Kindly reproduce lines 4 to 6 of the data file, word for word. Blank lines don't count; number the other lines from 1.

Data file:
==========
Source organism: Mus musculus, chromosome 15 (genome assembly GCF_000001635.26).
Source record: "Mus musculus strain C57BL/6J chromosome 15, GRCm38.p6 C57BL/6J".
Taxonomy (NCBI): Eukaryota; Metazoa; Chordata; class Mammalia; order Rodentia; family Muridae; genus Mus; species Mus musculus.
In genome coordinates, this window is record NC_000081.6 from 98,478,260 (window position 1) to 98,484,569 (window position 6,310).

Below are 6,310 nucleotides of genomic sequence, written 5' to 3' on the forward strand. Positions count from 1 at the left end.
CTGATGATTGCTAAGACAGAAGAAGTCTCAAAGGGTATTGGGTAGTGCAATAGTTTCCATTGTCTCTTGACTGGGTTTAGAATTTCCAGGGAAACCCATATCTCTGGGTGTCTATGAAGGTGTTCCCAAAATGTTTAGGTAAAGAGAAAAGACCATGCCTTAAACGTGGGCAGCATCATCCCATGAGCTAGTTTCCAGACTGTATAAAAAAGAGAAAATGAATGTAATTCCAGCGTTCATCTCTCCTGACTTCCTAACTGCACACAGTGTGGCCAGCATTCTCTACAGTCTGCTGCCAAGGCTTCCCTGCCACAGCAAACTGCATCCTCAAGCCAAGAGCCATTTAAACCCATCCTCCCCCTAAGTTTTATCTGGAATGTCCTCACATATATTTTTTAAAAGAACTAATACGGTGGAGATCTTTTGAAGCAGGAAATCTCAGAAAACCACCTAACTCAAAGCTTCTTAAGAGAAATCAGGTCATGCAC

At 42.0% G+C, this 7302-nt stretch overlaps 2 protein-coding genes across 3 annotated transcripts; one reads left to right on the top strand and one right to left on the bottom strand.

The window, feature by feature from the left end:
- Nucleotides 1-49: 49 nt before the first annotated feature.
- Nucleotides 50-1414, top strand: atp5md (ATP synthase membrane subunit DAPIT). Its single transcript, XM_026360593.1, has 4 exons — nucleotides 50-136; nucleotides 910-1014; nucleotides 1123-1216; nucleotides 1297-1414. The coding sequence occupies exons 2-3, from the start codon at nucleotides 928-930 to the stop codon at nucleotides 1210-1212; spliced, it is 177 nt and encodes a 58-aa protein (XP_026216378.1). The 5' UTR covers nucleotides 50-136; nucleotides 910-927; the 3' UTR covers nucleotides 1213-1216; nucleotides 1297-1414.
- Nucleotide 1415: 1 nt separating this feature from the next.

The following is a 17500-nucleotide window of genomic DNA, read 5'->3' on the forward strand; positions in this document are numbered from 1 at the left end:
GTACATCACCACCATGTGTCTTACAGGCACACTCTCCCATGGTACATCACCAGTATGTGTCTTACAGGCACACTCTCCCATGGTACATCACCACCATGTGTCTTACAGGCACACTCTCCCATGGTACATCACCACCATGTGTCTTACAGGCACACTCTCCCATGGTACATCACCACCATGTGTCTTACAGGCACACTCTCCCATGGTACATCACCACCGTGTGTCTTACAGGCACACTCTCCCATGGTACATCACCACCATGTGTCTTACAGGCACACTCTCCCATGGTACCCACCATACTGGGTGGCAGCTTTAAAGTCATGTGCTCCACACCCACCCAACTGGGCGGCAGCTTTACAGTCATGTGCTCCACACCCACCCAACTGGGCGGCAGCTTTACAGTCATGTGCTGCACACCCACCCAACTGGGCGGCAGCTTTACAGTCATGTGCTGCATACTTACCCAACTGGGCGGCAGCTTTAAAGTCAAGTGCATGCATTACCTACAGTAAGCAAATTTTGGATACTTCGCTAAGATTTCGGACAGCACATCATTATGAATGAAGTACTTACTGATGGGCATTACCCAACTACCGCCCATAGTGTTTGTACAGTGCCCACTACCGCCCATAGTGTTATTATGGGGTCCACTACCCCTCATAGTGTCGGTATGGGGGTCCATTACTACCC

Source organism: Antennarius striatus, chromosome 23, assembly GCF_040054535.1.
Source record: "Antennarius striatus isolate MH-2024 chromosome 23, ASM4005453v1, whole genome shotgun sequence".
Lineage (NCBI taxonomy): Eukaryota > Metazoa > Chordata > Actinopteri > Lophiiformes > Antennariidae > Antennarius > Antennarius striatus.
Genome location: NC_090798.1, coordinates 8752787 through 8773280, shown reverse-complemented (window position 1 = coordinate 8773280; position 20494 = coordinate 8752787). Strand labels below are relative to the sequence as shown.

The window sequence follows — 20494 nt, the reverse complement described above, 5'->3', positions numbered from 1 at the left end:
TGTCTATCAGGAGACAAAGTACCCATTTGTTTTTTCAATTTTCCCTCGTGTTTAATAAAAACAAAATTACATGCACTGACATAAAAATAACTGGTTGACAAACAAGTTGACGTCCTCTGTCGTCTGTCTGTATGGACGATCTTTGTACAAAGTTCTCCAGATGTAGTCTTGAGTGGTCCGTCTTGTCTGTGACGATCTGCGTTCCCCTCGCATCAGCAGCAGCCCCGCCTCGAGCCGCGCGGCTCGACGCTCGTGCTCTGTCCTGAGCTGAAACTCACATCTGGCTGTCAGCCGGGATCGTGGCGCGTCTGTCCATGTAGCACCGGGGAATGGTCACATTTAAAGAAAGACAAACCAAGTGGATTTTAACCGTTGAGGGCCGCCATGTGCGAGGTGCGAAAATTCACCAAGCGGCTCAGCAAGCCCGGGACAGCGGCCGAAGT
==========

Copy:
In genome coordinates, this window is record NC_000081.6 from 98,478,260 (window position 1) to 98,484,569 (window position 6,310).

Below are 6,310 nucleotides of genomic sequence, written 5' to 3' on the forward strand. Positions count from 1 at the left end.
CTGATGATTGCTAAGACAGAAGAAGTCTCAAAGGGTATTGGGTAGTGCAATAGTTTCCATTGTCTCTTGACTGGGTTTAGAATTTCCAGGGAAACCCATATCTCTGGGTGTCTATGAAGGTGTTCCCAAAATGTTTAGGTAAAGAGAAAAGACCATGCCTTAAACGTGGGCAGCATCATCCCATGAGCTAGTTTCCAGACTGTATAAAAAAGAGAAAATGAATGTAATTCCAGCGTTCATCTCTCCTGACTTCCTAACTGCACACAGTGTGGCCAGCATTCTCTACAGTCTGCTGCCAAGGCTTCCCTGCCACAGCAAACTGCATCCTCAAGCCAAGAGCCATTTAAACCCATCCTCCCCCTAAGTTTTATCTGGAATGTCCTCACATATATTTTTTAAAAGAACTAATACGGTGGAGATCTTTTGAAGCAGGAAATCTCAGAAAACCACCTAACTCAAAGCTTCTTAAGAGAAATCAGGTCATGCAC